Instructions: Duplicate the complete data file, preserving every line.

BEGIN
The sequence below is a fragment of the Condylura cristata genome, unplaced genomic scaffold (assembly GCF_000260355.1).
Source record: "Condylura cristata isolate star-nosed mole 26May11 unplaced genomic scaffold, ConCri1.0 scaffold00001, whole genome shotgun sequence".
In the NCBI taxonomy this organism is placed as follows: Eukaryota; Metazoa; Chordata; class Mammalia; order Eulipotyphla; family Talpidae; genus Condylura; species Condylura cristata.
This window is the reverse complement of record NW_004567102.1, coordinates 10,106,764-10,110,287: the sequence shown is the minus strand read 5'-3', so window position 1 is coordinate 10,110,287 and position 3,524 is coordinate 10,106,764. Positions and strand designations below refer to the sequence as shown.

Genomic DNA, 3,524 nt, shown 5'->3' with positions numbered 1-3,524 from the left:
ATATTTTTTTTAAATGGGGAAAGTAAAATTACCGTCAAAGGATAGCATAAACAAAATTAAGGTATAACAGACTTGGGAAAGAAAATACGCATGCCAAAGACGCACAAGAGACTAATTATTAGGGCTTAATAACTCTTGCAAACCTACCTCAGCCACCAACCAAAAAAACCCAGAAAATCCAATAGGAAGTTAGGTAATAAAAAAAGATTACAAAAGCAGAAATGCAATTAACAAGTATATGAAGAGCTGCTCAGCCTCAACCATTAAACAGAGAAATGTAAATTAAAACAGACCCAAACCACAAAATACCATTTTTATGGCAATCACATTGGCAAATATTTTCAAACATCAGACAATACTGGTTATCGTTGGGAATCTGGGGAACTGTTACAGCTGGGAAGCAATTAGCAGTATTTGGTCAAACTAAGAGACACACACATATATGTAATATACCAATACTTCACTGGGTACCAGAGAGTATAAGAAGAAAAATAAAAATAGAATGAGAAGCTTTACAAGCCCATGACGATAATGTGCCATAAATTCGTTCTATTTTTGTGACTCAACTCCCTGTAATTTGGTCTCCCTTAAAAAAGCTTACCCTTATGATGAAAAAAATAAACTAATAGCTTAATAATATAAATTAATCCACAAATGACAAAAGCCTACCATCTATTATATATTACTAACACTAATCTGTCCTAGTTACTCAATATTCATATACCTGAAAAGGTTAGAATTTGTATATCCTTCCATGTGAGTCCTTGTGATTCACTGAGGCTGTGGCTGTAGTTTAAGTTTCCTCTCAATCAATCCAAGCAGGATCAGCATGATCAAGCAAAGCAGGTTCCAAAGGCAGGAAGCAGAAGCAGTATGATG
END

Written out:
The sequence below is a fragment of the Condylura cristata genome, unplaced genomic scaffold (assembly GCF_000260355.1).
Source record: "Condylura cristata isolate star-nosed mole 26May11 unplaced genomic scaffold, ConCri1.0 scaffold00001, whole genome shotgun sequence".
In the NCBI taxonomy this organism is placed as follows: Eukaryota; Metazoa; Chordata; class Mammalia; order Eulipotyphla; family Talpidae; genus Condylura; species Condylura cristata.
This window is the reverse complement of record NW_004567102.1, coordinates 10,106,764-10,110,287: the sequence shown is the minus strand read 5'-3', so window position 1 is coordinate 10,110,287 and position 3,524 is coordinate 10,106,764. Positions and strand designations below refer to the sequence as shown.

Genomic DNA, 3,524 nt, shown 5'->3' with positions numbered 1-3,524 from the left:
ATATTTTTTTTAAATGGGGAAAGTAAAATTACCGTCAAAGGATAGCATAAACAAAATTAAGGTATAACAGACTTGGGAAAGAAAATACGCATGCCAAAGACGCACAAGAGACTAATTATTAGGGCTTAATAACTCTTGCAAACCTACCTCAGCCACCAACCAAAAAAACCCAGAAAATCCAATAGGAAGTTAGGTAATAAAAAAAGATTACAAAAGCAGAAATGCAATTAACAAGTATATGAAGAGCTGCTCAGCCTCAACCATTAAACAGAGAAATGTAAATTAAAACAGACCCAAACCACAAAATACCATTTTTATGGCAATCACATTGGCAAATATTTTCAAACATCAGACAATACTGGTTATCGTTGGGAATCTGGGGAACTGTTACAGCTGGGAAGCAATTAGCAGTATTTGGTCAAACTAAGAGACACACACATATATGTAATATACCAATACTTCACTGGGTACCAGAGAGTATAAGAAGAAAAATAAAAATAGAATGAGAAGCTTTACAAGCCCATGACGATAATGTGCCATAAATTCGTTCTATTTTTGTGACTCAACTCCCTGTAATTTGGTCTCCCTTAAAAAAGCTTACCCTTATGATGAAAAAAATAAACTAATAGCTTAATAATATAAATTAATCCACAAATGACAAAAGCCTACCATCTATTATATATTACTAACACTAATCTGTCCTAGTTACTCAATATTCATATACCTGAAAAGGTTAGAATTTGTATATCCTTCCATGTGAGTCCTTGTGATTCACTGAGGCTGTGGCTGTAGTTTAAGTTTCCTCTCAATCAATCCAAGCAGGATCAGCATGATCAAGCAAAGCAGGTTCCAAAGGCAGGAAGCAGAAGCAGTATGATG